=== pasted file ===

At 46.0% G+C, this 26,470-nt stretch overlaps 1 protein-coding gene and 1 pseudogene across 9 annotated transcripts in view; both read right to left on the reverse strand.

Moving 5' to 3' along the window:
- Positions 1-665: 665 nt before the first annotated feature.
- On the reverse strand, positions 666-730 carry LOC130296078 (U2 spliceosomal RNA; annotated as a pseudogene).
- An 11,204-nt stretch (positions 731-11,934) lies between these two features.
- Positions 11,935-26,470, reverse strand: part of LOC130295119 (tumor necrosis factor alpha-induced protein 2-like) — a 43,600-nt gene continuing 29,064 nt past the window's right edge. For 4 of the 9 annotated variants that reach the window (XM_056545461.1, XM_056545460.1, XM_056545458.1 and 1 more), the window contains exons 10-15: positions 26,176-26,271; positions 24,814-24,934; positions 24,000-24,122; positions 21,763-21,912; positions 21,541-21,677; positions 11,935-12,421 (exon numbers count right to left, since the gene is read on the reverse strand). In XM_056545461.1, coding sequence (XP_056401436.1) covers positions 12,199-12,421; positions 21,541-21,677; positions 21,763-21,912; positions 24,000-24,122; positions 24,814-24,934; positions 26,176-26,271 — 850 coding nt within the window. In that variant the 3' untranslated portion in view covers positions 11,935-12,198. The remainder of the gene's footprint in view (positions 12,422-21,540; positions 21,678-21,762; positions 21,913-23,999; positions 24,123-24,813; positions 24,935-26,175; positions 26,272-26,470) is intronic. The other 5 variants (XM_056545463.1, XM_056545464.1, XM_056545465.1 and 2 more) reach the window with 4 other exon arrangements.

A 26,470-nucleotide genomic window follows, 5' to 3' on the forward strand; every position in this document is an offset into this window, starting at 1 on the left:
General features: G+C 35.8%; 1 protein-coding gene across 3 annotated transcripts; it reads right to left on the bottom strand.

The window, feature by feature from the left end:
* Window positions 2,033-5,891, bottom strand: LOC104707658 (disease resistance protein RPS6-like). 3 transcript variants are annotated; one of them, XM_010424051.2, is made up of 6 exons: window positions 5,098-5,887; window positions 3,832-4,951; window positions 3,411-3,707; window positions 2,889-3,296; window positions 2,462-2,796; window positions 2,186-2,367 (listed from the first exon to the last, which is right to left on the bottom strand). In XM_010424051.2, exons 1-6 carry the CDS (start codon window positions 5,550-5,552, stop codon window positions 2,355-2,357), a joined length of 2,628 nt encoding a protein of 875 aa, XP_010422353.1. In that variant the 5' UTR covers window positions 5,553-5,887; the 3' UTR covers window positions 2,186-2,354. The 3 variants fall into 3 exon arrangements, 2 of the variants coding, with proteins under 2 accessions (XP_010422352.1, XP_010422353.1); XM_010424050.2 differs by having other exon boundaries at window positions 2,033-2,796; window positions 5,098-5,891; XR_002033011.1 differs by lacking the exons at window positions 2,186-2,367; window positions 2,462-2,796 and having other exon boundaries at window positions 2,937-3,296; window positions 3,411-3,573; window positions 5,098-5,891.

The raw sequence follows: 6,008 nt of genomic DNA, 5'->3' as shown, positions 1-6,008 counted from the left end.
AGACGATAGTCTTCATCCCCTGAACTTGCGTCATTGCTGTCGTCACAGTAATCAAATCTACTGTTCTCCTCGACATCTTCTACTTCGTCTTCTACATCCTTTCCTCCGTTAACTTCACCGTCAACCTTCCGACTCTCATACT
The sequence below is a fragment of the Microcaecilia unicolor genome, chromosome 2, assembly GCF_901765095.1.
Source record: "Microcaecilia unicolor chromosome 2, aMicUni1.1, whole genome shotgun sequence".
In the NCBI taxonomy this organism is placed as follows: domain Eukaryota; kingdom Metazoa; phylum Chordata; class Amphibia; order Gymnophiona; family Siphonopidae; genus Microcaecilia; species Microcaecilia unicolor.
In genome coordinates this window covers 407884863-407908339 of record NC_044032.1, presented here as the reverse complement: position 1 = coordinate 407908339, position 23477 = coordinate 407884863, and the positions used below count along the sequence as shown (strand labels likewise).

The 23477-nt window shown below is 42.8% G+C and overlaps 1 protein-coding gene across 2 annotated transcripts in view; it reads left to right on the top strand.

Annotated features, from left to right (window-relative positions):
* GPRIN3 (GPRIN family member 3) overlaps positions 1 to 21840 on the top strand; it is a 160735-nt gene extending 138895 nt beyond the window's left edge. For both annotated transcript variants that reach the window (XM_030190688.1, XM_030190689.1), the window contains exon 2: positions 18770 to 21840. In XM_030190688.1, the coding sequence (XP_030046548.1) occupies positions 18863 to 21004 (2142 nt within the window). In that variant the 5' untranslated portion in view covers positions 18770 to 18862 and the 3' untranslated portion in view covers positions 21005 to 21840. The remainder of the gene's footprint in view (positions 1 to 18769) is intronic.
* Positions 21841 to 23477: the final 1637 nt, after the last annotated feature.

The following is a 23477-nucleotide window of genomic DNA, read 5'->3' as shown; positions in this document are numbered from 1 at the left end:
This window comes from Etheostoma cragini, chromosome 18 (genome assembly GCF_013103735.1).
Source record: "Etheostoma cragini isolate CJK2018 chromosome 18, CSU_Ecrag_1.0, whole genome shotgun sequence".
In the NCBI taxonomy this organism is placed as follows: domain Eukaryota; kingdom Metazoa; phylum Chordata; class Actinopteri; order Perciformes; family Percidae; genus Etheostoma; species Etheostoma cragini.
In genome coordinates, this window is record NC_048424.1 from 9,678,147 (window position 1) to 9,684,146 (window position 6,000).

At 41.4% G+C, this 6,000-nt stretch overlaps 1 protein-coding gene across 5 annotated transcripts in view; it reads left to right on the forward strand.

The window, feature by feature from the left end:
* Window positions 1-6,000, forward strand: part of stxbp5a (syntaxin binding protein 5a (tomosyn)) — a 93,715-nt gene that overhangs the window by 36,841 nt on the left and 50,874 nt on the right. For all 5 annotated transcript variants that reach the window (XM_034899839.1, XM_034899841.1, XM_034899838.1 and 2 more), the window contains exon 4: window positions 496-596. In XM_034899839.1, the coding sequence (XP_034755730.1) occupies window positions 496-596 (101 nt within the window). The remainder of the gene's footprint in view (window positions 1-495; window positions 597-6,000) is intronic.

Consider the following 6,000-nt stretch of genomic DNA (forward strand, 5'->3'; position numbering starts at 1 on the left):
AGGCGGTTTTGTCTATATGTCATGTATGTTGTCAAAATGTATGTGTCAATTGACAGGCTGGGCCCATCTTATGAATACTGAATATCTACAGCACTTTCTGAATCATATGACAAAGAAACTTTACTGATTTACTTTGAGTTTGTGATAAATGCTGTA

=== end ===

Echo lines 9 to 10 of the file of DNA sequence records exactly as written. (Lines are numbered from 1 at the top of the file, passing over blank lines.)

The window, feature by feature from the left end:
* Window positions 2,033-5,891, bottom strand: LOC104707658 (disease resistance protein RPS6-like). 3 transcript variants are annotated; one of them, XM_010424051.2, is made up of 6 exons: window positions 5,098-5,887; window positions 3,832-4,951; window positions 3,411-3,707; window positions 2,889-3,296; window positions 2,462-2,796; window positions 2,186-2,367 (listed from the first exon to the last, which is right to left on the bottom strand). In XM_010424051.2, exons 1-6 carry the CDS (start codon window positions 5,550-5,552, stop codon window positions 2,355-2,357), a joined length of 2,628 nt encoding a protein of 875 aa, XP_010422353.1. In that variant the 5' UTR covers window positions 5,553-5,887; the 3' UTR covers window positions 2,186-2,354. The 3 variants fall into 3 exon arrangements, 2 of the variants coding, with proteins under 2 accessions (XP_010422352.1, XP_010422353.1); XM_010424050.2 differs by having other exon boundaries at window positions 2,033-2,796; window positions 5,098-5,891; XR_002033011.1 differs by lacking the exons at window positions 2,186-2,367; window positions 2,462-2,796 and having other exon boundaries at window positions 2,937-3,296; window positions 3,411-3,573; window positions 5,098-5,891.